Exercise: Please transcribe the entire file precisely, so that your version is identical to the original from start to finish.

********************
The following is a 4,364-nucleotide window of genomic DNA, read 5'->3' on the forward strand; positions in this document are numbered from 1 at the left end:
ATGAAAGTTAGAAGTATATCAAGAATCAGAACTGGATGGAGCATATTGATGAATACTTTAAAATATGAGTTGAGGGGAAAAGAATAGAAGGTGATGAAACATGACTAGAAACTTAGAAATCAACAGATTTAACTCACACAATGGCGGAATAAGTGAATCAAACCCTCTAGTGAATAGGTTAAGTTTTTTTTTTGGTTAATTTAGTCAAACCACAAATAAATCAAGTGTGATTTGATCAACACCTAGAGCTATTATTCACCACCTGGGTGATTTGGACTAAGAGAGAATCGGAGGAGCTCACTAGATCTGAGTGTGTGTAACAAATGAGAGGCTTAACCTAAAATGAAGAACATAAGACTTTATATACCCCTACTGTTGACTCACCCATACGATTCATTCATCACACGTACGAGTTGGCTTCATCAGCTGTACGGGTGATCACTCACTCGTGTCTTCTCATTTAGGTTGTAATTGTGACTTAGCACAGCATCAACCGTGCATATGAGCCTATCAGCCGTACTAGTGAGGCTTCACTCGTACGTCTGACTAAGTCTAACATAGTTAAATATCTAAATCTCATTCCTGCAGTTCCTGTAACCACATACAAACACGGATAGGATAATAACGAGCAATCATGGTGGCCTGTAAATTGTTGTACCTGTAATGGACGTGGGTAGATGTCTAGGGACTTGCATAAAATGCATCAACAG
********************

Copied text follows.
The following is a 4,364-nucleotide window of genomic DNA, read 5'->3' on the forward strand; positions in this document are numbered from 1 at the left end:
ATGAAAGTTAGAAGTATATCAAGAATCAGAACTGGATGGAGCATATTGATGAATACTTTAAAATATGAGTTGAGGGGAAAAGAATAGAAGGTGATGAAACATGACTAGAAACTTAGAAATCAACAGATTTAACTCACACAATGGCGGAATAAGTGAATCAAACCCTCTAGTGAATAGGTTAAGTTTTTTTTTTGGTTAATTTAGTCAAACCACAAATAAATCAAGTGTGATTTGATCAACACCTAGAGCTATTATTCACCACCTGGGTGATTTGGACTAAGAGAGAATCGGAGGAGCTCACTAGATCTGAGTGTGTGTAACAAATGAGAGGCTTAACCTAAAATGAAGAACATAAGACTTTATATACCCCTACTGTTGACTCACCCATACGATTCATTCATCACACGTACGAGTTGGCTTCATCAGCTGTACGGGTGATCACTCACTCGTGTCTTCTCATTTAGGTTGTAATTGTGACTTAGCACAGCATCAACCGTGCATATGAGCCTATCAGCCGTACTAGTGAGGCTTCACTCGTACGTCTGACTAAGTCTAACATAGTTAAATATCTAAATCTCATTCCTGCAGTTCCTGTAACCACATACAAACACGGATAGGATAATAACGAGCAATCATGGTGGCCTGTAAATTGTTGTACCTGTAATGGACGTGGGTAGATGTCTAGGGACTTGCATAAAATGCATCAACAG